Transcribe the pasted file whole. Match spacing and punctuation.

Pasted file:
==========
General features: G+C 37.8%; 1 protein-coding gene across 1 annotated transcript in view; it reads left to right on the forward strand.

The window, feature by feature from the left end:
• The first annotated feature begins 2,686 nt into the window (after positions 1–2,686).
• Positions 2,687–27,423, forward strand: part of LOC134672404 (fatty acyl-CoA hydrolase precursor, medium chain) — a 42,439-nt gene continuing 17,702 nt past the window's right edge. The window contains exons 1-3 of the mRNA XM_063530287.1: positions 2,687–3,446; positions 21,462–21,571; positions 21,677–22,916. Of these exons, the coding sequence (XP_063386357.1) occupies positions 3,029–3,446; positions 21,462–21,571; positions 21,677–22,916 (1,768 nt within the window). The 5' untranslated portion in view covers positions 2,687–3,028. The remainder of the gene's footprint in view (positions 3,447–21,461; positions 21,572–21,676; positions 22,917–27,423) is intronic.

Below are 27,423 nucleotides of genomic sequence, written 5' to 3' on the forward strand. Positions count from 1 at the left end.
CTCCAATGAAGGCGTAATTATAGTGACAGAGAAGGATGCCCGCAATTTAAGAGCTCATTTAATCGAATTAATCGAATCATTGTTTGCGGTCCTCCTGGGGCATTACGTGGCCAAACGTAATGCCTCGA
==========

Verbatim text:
General features: G+C 37.8%; 1 protein-coding gene across 1 annotated transcript in view; it reads left to right on the forward strand.

The window, feature by feature from the left end:
• The first annotated feature begins 2,686 nt into the window (after positions 1–2,686).
• Positions 2,687–27,423, forward strand: part of LOC134672404 (fatty acyl-CoA hydrolase precursor, medium chain) — a 42,439-nt gene continuing 17,702 nt past the window's right edge. The window contains exons 1-3 of the mRNA XM_063530287.1: positions 2,687–3,446; positions 21,462–21,571; positions 21,677–22,916. Of these exons, the coding sequence (XP_063386357.1) occupies positions 3,029–3,446; positions 21,462–21,571; positions 21,677–22,916 (1,768 nt within the window). The 5' untranslated portion in view covers positions 2,687–3,028. The remainder of the gene's footprint in view (positions 3,447–21,461; positions 21,572–21,676; positions 22,917–27,423) is intronic.

Below are 27,423 nucleotides of genomic sequence, written 5' to 3' on the forward strand. Positions count from 1 at the left end.
CTCCAATGAAGGCGTAATTATAGTGACAGAGAAGGATGCCCGCAATTTAAGAGCTCATTTAATCGAATTAATCGAATCATTGTTTGCGGTCCTCCTGGGGCATTACGTGGCCAAACGTAATGCCTCGA